New Delhi: The former Supreme Court employee who accused Chief Justice of India Ranjan Gogoi of sexual harassment said she will no longer participate in the proceedings of the internal committee formed to look into her complaint.
“I found the atmosphere of the committee very frightening and I was very nervous because of being confronted and questioned by three Supreme Court Judges and without even the presence of my lawyer/support person,” the woman said in her statement to the press.
The complainant’s decision comes on the third day of the inquiry proceedings. In her statement, she said she was compelled to walk out of the proceedings Tuesday because the committee did not seem to appreciate the fact that this was no ordinary complaint — this was a complaint of sexual harassment against a sitting CJI, and therefore, it was required to adopt a procedure that would ensure fairness and equality in the highly unequal circumstances she was placed in.
“I had hoped that the approach of the committee towards me would be sensitive and not one that would cause me further fear, anxiety and drama,” the 35-year-old former employee said.
“I felt I was not likely to get justice from this committee, and so I am no longer participating in the three-judge committee proceedings,” she added.
Two weeks ago, the former apex court staffer had submitted an affidavit to the sitting judges of the top court alleging that she was sexually harassed by CJI Gogoi while she was posted at his residence. However, a day after the allegations became public, CJI Gogoi assembled a special bench Saturday, 20 April, and dismissed all allegations against him.
Last week, the Supreme Court constituted an in-house committee to look into allegations of sexual harassment against CJI Gogoi. The committee is headed by Justice S.A. Bobde — the second senior-most judge at the apex court, and includes Justices Indu Malhotra and Indira Banerjee. Justice Malhotra replaced Justice N.V. Ramana, who recused himself after the complainant accused him of being a close personal friend of the CJI.
The panel met the complainant last Friday, Monday and Tuesday.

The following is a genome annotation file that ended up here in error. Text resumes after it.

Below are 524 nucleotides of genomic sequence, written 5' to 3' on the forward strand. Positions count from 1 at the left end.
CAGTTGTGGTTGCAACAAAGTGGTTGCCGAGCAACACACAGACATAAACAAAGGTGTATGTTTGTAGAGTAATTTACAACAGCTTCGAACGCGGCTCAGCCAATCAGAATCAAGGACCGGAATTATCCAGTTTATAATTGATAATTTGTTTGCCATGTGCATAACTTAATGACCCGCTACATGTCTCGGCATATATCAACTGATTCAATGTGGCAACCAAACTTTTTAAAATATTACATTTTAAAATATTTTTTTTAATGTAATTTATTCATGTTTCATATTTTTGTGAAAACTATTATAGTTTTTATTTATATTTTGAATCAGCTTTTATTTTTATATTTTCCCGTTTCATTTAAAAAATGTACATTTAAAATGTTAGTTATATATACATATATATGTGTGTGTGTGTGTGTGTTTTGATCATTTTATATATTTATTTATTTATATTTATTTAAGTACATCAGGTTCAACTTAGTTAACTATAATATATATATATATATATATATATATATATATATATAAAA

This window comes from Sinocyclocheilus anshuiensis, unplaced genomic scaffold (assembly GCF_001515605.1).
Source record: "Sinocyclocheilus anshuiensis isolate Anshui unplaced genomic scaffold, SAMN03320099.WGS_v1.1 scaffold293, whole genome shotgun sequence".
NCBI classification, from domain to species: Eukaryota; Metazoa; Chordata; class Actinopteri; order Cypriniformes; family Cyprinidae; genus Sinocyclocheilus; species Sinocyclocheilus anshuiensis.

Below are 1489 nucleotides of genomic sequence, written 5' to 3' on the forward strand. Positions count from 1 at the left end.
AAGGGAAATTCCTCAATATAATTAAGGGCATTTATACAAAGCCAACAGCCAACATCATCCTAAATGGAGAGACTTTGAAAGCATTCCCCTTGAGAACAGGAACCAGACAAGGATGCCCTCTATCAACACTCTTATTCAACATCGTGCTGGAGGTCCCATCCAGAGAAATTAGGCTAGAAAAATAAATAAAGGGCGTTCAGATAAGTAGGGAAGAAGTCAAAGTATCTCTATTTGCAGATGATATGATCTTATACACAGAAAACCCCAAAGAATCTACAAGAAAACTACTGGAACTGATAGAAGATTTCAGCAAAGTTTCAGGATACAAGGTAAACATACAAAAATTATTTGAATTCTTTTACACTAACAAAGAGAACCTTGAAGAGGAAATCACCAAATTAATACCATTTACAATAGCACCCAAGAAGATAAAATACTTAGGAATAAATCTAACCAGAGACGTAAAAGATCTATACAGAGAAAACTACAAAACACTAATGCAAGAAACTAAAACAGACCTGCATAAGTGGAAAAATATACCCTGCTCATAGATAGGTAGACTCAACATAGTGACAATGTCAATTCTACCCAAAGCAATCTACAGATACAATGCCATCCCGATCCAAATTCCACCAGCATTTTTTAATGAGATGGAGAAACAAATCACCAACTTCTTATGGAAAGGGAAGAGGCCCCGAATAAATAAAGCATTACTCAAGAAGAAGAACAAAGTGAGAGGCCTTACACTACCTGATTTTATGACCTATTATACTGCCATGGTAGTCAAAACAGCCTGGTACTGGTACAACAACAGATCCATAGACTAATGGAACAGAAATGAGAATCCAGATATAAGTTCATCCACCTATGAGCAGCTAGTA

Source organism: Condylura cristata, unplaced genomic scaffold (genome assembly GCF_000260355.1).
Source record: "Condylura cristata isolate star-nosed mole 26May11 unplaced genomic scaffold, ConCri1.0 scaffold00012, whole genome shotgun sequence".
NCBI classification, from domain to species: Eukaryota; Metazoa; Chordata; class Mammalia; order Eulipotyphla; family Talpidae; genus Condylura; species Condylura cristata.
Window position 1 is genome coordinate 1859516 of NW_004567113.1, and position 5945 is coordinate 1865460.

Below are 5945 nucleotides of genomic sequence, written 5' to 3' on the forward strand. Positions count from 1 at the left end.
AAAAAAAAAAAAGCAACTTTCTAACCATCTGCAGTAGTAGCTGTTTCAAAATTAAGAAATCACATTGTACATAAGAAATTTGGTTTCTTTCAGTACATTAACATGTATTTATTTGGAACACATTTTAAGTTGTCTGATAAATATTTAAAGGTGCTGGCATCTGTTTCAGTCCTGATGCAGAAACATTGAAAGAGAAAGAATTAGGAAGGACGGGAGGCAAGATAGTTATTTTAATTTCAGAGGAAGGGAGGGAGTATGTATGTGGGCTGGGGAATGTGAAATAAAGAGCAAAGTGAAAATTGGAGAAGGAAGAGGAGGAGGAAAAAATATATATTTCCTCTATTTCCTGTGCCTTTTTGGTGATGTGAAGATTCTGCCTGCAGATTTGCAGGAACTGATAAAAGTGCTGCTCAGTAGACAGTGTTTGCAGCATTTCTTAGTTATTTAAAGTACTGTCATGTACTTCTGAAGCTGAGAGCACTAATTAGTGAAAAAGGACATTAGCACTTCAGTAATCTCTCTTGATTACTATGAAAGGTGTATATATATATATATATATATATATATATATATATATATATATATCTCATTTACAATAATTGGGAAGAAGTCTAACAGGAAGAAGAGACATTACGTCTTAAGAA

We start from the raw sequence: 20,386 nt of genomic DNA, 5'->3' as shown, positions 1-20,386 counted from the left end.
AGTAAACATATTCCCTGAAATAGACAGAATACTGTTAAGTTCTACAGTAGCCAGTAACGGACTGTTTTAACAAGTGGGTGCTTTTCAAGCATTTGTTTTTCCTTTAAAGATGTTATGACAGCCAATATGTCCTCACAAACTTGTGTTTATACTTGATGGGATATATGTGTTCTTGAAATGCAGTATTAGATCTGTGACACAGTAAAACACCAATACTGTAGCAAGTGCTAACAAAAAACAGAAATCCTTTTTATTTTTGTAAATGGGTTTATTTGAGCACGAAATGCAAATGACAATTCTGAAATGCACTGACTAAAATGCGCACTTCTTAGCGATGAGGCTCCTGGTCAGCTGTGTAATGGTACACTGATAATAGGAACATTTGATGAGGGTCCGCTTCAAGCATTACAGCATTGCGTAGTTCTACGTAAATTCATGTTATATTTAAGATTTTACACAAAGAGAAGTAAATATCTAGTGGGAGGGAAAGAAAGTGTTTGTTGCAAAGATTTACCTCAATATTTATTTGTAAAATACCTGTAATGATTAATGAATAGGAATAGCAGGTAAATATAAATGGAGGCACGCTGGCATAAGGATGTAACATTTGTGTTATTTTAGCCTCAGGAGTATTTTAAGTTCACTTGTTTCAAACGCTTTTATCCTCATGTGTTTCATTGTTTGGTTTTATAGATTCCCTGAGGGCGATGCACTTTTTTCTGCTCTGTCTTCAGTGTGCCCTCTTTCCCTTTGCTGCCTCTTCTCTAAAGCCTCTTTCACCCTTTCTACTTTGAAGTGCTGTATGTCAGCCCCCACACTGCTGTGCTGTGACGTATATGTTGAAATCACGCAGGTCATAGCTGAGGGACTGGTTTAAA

This is not the first time the ex-employee has complained about the unusual procedure adopted to look into her complaint. Despite the fact that the panel was not constituted as per the Vishakha Guidelines or the Sexual Harassment of Women at the Workplace (Prevention, Prohibition and Redressal Act) Act (‘POSH Act’), she joined the proceedings “in good faith”.
However, she said she was not allowed to bring her lawyer while the proceedings were on. She also objected to there being no video or audio recording of the proceedings, as well as her claim that she has not been apprised of the procedure that the inquiry committee has adopted to look into her complaint, nor has she been supplied with a copy of her statements as recorded till now.
“I have not been informed if the committee has sought any response from the CJI to my complaint and I have been left guessing and anxious on all these matters,” she said.
The former employee claimed her request for call details of the number through which she interacted with the CJI were also not called for. “The same application was finally taken by the committee on 30 April 2019, when feeling helpless and distressed I could no longer continue to participate in the committee hearings,” she said.
The woman submitted that due to stress she is suffering from impaired hearing in one ear.
“As a result of this, I was sometimes unable to hear what was being dictated by Hon’ble Justice Bobde to the court official as a record of my statements before the committee. Further, the committee declined my request for video recording of the committee proceedings. I was also clearly told that no lawyer/support person could be present with me during the committee hearing. I was orally instructed that I should not disclose the proceedings of the committee to the media and was to not even share the proceedings with my lawyer, advocate Vrinda Grover,” she said.
The woman claimed that following the conclusion of the proceedings, she was being followed “by two men on a motorcycle whose partial number” she was able to note.
She has repeatedly requested the proceedings to be treated as a formal inquiry and not a departmental one. But her requests, so far, have not been heeded.
Why news media is in crisis & How you can fix it
You are reading this because you value good, intelligent and objective journalism. We thank you for your time and your trust.
You also know that the news media is facing an unprecedented crisis. It is likely that you are also hearing of the brutal layoffs and pay-cuts hitting the industry. There are many reasons why the media’s economics is broken. But a big one is that good people are not yet paying enough for good journalism.
We have a newsroom filled with talented young reporters. We also have the country’s most robust editing and fact-checking team, finest news photographers and video professionals. We are building India’s most ambitious and energetic news platform. And have just turned three.
At ThePrint, we invest in quality journalists. We pay them fairly. As you may have noticed, we do not flinch from spending whatever it takes to make sure our reporters reach where the story is.
This comes with a sizable cost. For us to continue bringing quality journalism, we need readers like you to pay for it.
If you think we deserve your support, do join us in this endeavour to strengthen fair, free, courageous and questioning journalism. Please click on the link below. Your support will define ThePrint’s future.